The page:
'Bucket list baby' inspired prayers, compassion and sensitive coverage

Shane Francis Haley's life lasted less than four hours, cut short by a birth defect. Yet he and his parents reached hundreds of thousands of people through social media -- people who were first touched by the "bucket list" of experiences they gave their son before he was ever born.

That's one marvel of the drama that played out in Media, Pa., as Jenna and Don Haley updated their 700,000 Facebook friends over the prenatal months. Another marvel: the simple news narratives by Reuters and the Christian Science Monitor that tell the story without adding some religio-socio-politico-economic payload.

With a story about a doomed infant, it's hard to resist the urge to add tear-jerking prose. Remarkably, the writers of these stories do resist. In the best tradition of journalism, they let the details carry the emotional weight. Closest to any gimmicky writing is the headline on the Monitor article: " 'Bucket list baby' inspires thousands. Here’s what his parents did."

When the Haleys heard the diagnosis of anencephaly -- in which the baby lacks part of its brain and skull -- they knew it was a death sentence for Shane. Yet instead of planning an abortion, or sinking into grief or rage at God, the parents decided to give their son the time of his life before he was even born.

From the Monitor's account:

Meticulous scrapbook entries document days with their unborn, spent at Strasburg Railroad, a Zac Brown Band concert, a boardwalk, numerous sporting events, and in true Philly fashion – cheesesteaks. There is also a collage of photos from a “shower of love.” On Mother’s Day, Jenna wrote in the book: “This was the best day ever. Thanks to Shane I am the luckiest mommy in the whole wide world.”
Each photo they posted – at the pumpkin patch, an aquarium, meeting Phillies players, at landmarks in New York City – received thousands of Likes and hundreds of comments of encouragement and hope.
“Bless you guys you are both so brave!!” wrote one commenter. “No matter what happens he knows he is Soooo loved in these Lil 9 months that he has already spent with you guys.”

Reuters typically favors a newswriting style that may be even terser than the Associated Press; but its story on Shane was evocative enough for McCall magazine to use it. Perhaps it was for personal details such as:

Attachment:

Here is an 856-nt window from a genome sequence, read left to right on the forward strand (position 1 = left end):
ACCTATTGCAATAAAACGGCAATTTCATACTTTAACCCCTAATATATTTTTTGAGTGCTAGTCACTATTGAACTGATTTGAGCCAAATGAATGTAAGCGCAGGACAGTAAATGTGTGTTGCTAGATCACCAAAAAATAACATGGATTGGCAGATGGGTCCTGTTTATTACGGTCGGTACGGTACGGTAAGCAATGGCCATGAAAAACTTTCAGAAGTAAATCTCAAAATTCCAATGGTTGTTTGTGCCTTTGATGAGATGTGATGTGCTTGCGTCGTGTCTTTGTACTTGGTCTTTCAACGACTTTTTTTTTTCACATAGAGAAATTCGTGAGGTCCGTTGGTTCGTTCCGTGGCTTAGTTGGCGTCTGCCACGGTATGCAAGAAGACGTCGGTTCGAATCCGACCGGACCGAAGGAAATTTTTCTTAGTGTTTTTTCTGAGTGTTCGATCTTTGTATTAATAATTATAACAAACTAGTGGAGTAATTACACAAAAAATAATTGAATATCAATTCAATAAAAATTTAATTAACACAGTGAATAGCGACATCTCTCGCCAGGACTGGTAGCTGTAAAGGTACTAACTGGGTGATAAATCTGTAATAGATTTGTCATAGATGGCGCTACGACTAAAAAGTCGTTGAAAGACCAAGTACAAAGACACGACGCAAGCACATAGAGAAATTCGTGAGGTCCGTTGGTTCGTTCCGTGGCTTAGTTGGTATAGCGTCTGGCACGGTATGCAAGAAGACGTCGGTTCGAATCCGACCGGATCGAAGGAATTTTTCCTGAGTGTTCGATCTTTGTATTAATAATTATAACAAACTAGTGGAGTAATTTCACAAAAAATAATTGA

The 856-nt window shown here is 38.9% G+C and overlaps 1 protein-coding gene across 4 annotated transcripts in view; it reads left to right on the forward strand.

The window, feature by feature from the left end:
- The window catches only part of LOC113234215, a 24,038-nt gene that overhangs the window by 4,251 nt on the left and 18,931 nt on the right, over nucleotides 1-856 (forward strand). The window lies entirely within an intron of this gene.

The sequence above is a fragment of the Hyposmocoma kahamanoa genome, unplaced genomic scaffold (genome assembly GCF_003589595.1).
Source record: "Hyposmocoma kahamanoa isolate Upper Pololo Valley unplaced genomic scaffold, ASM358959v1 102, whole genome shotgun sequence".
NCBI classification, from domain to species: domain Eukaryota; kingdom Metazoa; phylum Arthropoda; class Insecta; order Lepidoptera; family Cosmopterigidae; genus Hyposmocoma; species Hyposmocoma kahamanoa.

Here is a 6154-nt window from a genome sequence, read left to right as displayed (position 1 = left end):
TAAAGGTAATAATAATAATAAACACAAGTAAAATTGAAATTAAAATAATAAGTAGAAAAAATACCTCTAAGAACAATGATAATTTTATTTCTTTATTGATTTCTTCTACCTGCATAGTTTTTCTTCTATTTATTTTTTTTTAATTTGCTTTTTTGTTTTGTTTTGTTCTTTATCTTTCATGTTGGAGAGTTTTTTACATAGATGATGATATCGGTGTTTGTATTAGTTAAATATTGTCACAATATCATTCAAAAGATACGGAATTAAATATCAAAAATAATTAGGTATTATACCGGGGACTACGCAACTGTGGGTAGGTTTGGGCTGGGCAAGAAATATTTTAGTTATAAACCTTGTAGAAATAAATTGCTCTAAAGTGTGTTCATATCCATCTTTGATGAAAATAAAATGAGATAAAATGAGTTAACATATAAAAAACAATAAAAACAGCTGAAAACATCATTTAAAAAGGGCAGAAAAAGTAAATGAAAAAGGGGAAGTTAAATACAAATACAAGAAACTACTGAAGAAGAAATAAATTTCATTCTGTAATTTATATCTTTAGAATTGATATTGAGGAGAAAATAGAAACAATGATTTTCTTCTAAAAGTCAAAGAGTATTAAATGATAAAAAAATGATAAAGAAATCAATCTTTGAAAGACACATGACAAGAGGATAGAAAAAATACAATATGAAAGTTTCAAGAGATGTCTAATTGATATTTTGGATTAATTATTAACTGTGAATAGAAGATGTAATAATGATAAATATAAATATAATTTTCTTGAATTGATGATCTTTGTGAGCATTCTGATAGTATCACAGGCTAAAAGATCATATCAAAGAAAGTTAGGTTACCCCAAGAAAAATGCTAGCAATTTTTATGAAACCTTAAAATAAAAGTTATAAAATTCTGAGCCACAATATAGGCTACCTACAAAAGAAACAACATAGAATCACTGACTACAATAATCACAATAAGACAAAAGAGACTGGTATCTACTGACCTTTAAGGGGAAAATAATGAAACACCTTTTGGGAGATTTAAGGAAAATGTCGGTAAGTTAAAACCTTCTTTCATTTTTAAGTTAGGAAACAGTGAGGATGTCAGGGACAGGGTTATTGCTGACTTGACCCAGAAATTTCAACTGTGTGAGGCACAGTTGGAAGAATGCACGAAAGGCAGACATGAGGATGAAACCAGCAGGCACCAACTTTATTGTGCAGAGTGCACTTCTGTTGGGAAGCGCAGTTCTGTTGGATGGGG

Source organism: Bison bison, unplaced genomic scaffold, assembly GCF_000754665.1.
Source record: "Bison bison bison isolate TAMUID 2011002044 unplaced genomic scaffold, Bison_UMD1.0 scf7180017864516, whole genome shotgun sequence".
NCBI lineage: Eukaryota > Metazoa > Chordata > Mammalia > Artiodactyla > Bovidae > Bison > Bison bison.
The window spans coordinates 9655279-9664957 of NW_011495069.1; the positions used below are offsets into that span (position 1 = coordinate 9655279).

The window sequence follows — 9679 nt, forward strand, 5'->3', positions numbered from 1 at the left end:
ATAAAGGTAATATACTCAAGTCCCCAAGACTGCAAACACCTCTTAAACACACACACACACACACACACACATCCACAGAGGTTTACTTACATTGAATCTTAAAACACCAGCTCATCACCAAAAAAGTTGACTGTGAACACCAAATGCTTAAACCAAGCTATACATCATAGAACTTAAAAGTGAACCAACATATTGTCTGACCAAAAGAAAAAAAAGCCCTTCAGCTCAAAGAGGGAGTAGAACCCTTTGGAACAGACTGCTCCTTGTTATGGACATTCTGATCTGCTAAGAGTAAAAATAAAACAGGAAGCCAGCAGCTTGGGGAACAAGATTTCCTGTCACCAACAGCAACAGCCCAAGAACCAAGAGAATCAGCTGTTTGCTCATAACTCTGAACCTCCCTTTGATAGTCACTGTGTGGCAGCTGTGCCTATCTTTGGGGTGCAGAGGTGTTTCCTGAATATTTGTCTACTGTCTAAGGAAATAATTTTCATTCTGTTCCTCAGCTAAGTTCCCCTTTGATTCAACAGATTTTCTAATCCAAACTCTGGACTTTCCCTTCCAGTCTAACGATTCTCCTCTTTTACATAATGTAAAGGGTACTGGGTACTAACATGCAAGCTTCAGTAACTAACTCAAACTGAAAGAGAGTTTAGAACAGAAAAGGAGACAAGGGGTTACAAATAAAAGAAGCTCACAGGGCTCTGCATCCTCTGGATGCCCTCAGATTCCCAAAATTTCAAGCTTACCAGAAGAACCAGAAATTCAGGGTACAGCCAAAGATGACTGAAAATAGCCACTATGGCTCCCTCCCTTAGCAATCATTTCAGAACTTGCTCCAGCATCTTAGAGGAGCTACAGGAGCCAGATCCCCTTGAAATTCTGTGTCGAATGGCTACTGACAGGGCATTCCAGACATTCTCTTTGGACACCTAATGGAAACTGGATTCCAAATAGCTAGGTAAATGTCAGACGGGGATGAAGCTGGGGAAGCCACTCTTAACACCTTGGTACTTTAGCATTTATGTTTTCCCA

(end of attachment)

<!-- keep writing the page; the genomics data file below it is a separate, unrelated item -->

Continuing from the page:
In one post, the family celebrated Halloween in September by painting the mother's belly to look like a jack-o-lantern.
Shane's parents, who live outside Philadelphia, started the page to raise awareness about anencephaly and to ask others to pray that they might be given as much time as possible with the baby.

Religious "ghosting" is minimal: Both articles have the Haleys asking for prayers, even naming their Facebook page Prayers for Shane. The Monitor quotes one comment of admiration for the parents' courage, whose writer adds, “I pray for you and your baby boy, and I am truly hoping for a miracle. God bless.”

I say minimal because neither story reveals why the Haleys lavished so much love on someone that, in many peoples eyes, wasn't even a someone yet. Why didn't the couple just abort the fetus -- a term, BTW, that doesn't appear in either article? Why did they instead name it and give it a range of family-type experiences as if it were a full-fledged human?

You'll no doubt guess the answer when you learn that Shane had a Catholic baptism. The Roman Catholic Church, through both its Catechism and its magisterial teachings, says that a human life starts at conception, not birth. This may well be the basis for how the Haleys treated the unborn Shane. Reuters and the Monitor should have found out.

{C}{C}{C}{C}{C}{C}The hoped-for miracle, of course, didn't come: Shane was born by induced labor at 2:25 a.m. Oct. 9, then died shortly thereafter. Both articles carried the family's report: "Today at 6:15 a.m., after meeting his entire family and being baptized into the Catholic faith, baby Shane died peacefully in his Mother's arms." The parents thanked their many readers for their prayers and support.

You could, if you wished, grind several axes with this sweet, tragic story. Some might use it as a parable of the value of abortion to reduce neonatal deaths. Some might say it shows the personhood of the fetus and the need to fight abortion. Some might retell it as an example of the need to fund more medical research. And some would dust off the old "Why would a loving God ...?"

At the risk of sounding callous, I would answer to all of it, "So what?" Those questions are always with us. Shane Francis Haley is not.  His parents showed him all the love and joy they could for the scant nine months they had them. They were buoyed by prayers and good wishes from 700,000 friends, which they returned with gratitude.

The Haleys took the road of compassion and bittersweet consolation. So did their friends. So did Reuters and the Monitor. This time, they all took time to be human.

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